SoC designers have always wanted to simulate hardware and software together during new product development, so one practical question has been how to trade off performance versus accuracy when creating an early model of the hardware. The creative minds at Carbon Design Systems and ARM have combined to offer us some hope and relief in building virtual platforms that are both fast and accurate enough. Some 4,000 attendees were at the ARM TechConlast fall when Bill Neifert of Carbon Design Systems and Rob Kaye of ARM presented: High Performance or Cycle Accuracy? You can have both.
I’ve just read the 10 page White Paper created in January based on that ARM TechCon presentation.
The chart shows Model Speed on the X-axis, where higher simulation speed is favored by software developers and speeds of hundreds of MIPS are now possible if you write a Loosely Timed (LT) model, shown in Green. To attain that high speed requires that the model be written at a high-level of abstraction, meaning that low-level details be omitted. Programmers benefit directly from Loosely Timed models because they can develop and debug their new apps, profile their software and determine if the architecture is compliant to specs.
In the bottom-left corner is the Grey box showing that Cycle Accurate (CA) models can be created that are faithful to the RTL timing as defined by the hardware engineer. Because the timing is accurate you can develop device drivers with a Cycle Accurate model, and also perform hardware/software co-verification, finding and fixing bugs before fabricating the SoC.
Instead of creating a third level of modeling as shown in Brown called Approximately Timed (AT), the approach taken by ARM and Carbon is to combine the benefits of both Loosely Timed and Cycle Accurate models.
Loosely Timed Models
An Architectural Envelope Model (AEM) is created first as an executable spec of the architecture. The AEM can be further refined to a specific CPU core using implementation specific details or adding optional features.
High simulation speed is gained by doing Code Translation (CT), a technique where code sequences for the specific CPU get translated to code sequences on your computer to be run natively. This CT approach runs much faster than previous approaches like interpreted Instruction Set Simulators. A typical 2GHz workstation could simulate the Android OS on a model of the ARM Cortex-A15 processor in about 50 to 100MIPS.
Cycle Accurate Models
The CA model has to create correct results for every cycle plus functionally correct results every cycle. This CA model can even be used as a replacement to RTL (Register Transfer Level) code, possibly requiring pin adaptors.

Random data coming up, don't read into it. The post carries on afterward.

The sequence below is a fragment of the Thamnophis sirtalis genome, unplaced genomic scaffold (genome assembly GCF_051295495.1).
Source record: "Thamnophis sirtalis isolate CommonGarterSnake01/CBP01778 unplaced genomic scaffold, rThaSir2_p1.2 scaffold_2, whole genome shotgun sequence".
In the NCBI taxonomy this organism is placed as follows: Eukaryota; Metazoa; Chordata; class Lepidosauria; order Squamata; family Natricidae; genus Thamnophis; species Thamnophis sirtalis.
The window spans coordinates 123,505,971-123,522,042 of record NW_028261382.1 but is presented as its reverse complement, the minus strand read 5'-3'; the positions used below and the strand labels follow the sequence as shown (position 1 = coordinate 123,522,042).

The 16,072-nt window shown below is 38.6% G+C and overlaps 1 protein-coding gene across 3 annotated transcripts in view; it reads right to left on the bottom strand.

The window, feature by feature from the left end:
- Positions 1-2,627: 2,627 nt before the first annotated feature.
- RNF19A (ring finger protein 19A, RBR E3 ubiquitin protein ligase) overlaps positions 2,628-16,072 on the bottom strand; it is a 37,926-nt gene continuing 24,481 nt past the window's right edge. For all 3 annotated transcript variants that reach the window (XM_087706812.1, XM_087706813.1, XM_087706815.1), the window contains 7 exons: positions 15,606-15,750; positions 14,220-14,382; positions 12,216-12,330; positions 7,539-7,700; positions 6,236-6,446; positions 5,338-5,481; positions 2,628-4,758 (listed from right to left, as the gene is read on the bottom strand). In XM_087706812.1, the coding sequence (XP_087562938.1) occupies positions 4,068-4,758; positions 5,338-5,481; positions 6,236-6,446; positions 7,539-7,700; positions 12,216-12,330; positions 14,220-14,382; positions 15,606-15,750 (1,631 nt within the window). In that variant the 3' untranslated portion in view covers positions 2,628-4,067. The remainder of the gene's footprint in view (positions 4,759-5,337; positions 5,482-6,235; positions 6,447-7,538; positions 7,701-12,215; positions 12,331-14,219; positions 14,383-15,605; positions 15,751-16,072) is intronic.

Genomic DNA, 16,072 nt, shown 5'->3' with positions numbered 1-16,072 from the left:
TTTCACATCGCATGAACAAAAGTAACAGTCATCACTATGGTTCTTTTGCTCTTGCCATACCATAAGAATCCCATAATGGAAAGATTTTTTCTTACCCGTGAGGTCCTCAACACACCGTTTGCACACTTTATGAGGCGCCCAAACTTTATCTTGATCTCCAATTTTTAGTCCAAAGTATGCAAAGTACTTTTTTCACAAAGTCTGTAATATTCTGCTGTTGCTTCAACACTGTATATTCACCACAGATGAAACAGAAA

ARM IP also has CA models that were created automatically from RTL code using Carbon software, so you don’t have to do any modeling work, just use the CA models. On the other end of the speed spectrum ARM also provides Fast Models which can be interchanged with the CA models.
When you need to do some debugging, then use CA models. For pure speed, instead use the LT models.
Virtual Platform with Cycle Accurate and Loosely Timed Models
When you want to develop firmware it’s recommended to keep the processor and memory subsystem modeled as LT for speed, and then use CA models as needed. The limit to simulating with a combination of LT and CA models will be the CA model speed because of it’s higher detail.
A new technology called swapping even lets you start out with all LT models, gaining high speed, then at the time of interest swapping in some more detailed CA models to continue.
To do the model swapping requires creating a checkpoint of your system, so each of your models must support checkpoints.
Here’s a quick comparison of what Carbon recommends versus other virtual prototype approaches:
[TABLE] style=”width: 500px”
| Fast Simulation
| Best Accuracy
| Fast + Accurate
| LT models
| CA models
| LT models
| Emulator or FGPA Prototype
| – None –
So other approaches give you either fast simulation or accuracy, however never at the same time. The downside of an emulator is the high cost, and the downside of an FPGA prototype is limited visibility to debug.
Swapping does have some downside, like cache contents are not saved, so stay tuned for more improvements ahead.
The approach of using both Loosely Timed and Cycle Accurate models together in a virtual prototype for ARM IP is compelling because of the 50-200 MIPS simulation speeds. This approach accelerates software debug, firmware development, architectural exploration, performance analysis and system debug.
10 page White Paper